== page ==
Exploring the Limits of Dropwise Condensation on Nano-structured Surfaces
Within the types of condensation that can form on a surface, dropwise condensation has been previously shown to produce condensation heat transfer coefficients up to an order of magnitude greater than film condensation. Among dropwise condensation investigations, it has also been shown that smaller droplets result in higher heat transfer coefficients. An area that is currently under investigation within condensation advancements is creating superhydrophobic surfaces that can sustain smaller droplets during condensation. However, as droplet diameters are reduced to sizes comparable to the flow's mean free path, various mechanisms are expected to affect transport as the flow transitions from a continuum to free molecular flow: non-continuum transport effects, curvature effects on surface tension and on saturation conditions, and interactions with nearby droplets.
In this dissertation, we investigate the limits of heat transfer performance on surfaces that strive to sustain dropwise condensation for smaller droplets. We explore and compare the limitations of dropwise condensation as mean droplet sizes are reduced to micro and nanoscales using three different models: one that uses an approximation for micro and nanoscale transport on an array of droplets, one that uses the DSMC method to simulate transport on a single droplet, and a third model that uses the DSMC method to simulate transport on an array of droplets.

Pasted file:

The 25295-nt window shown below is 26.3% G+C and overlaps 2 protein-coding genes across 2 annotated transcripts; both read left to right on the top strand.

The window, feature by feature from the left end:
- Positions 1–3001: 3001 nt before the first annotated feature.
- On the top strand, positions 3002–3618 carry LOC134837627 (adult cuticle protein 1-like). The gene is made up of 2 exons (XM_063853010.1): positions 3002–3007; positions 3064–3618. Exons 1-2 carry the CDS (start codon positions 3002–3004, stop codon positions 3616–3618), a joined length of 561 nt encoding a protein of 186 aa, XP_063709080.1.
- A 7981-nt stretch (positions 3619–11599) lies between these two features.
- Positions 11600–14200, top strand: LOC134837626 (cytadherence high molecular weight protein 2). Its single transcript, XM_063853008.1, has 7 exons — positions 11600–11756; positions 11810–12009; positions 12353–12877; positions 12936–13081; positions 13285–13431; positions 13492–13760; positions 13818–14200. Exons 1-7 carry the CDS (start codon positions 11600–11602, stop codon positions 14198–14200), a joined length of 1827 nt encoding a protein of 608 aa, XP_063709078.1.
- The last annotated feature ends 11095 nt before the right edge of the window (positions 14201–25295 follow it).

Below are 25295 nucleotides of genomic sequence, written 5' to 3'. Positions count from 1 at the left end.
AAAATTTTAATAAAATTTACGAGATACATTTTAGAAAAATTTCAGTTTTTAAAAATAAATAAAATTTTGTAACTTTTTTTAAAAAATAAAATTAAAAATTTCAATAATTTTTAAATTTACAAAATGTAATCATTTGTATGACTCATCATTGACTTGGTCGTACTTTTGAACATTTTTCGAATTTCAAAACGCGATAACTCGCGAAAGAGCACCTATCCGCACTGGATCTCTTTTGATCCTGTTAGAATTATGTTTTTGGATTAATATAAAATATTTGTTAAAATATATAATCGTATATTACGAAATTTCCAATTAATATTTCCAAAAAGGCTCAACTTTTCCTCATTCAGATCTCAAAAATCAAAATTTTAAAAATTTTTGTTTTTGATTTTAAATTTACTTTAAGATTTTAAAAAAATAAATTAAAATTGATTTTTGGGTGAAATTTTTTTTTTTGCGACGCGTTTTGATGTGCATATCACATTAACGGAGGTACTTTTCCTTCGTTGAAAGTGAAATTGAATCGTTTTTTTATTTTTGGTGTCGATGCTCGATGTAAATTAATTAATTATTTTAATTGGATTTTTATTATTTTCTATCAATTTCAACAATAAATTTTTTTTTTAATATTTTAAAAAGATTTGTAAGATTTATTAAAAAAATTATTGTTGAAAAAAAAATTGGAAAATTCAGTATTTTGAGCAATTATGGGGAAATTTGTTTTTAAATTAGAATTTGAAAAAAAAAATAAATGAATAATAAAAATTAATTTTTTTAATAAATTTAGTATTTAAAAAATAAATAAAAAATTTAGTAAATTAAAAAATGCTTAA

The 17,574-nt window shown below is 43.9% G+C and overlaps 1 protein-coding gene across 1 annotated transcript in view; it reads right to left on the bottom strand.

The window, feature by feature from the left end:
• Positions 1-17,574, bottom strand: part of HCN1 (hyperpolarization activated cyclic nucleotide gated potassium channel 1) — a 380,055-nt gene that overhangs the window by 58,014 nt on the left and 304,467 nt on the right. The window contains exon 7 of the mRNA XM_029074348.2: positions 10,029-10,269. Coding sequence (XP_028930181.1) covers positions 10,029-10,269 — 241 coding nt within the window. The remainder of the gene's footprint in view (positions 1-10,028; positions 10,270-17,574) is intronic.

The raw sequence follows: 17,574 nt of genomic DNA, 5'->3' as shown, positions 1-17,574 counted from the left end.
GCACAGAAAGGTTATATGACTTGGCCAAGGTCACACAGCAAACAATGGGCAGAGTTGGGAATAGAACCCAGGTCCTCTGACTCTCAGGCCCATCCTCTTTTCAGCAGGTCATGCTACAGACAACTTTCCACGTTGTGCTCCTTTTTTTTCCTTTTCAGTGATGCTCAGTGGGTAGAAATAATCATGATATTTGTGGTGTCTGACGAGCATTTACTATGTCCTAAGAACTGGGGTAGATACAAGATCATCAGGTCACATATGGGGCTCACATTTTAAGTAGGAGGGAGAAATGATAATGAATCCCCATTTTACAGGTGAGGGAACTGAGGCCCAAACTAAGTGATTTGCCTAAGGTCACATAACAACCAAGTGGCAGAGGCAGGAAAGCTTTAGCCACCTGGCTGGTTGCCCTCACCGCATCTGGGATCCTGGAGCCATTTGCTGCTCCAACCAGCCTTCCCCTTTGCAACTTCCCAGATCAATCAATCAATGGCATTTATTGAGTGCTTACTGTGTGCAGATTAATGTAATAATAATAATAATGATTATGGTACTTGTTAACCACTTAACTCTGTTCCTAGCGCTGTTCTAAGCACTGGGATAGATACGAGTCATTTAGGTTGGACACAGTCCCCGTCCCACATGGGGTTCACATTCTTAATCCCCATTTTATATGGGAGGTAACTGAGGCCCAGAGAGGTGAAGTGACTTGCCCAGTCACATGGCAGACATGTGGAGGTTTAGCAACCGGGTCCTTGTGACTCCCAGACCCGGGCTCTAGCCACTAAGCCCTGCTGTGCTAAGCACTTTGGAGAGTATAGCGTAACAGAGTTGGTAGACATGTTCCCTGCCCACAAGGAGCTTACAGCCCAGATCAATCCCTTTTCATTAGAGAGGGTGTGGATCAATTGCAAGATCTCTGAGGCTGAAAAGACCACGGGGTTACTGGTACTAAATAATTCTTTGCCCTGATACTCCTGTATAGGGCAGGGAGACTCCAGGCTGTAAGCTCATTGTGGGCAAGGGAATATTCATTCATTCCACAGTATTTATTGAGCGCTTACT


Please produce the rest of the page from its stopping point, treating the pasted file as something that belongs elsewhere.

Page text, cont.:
We found the three different models to show similar trends; dropwise condensation heat transfer coefficients increased as droplet sizes were reduced, but only up to a certain point where non-continuum transport and curvature effects became significant. For pure steam condensing on a cold wall at standard atmospheric condition with 3 degrees Celsius of subcooling, drop- wise condensation heat transfer coefficients were found to peak when droplets approached diameters near 200 nm. The effects of varying contact angle, thermal accommodation, pres- sure, amount of subcooling, spacing between droplets, and introduction of noncondensible particles into the system are also explored and discussed in detail.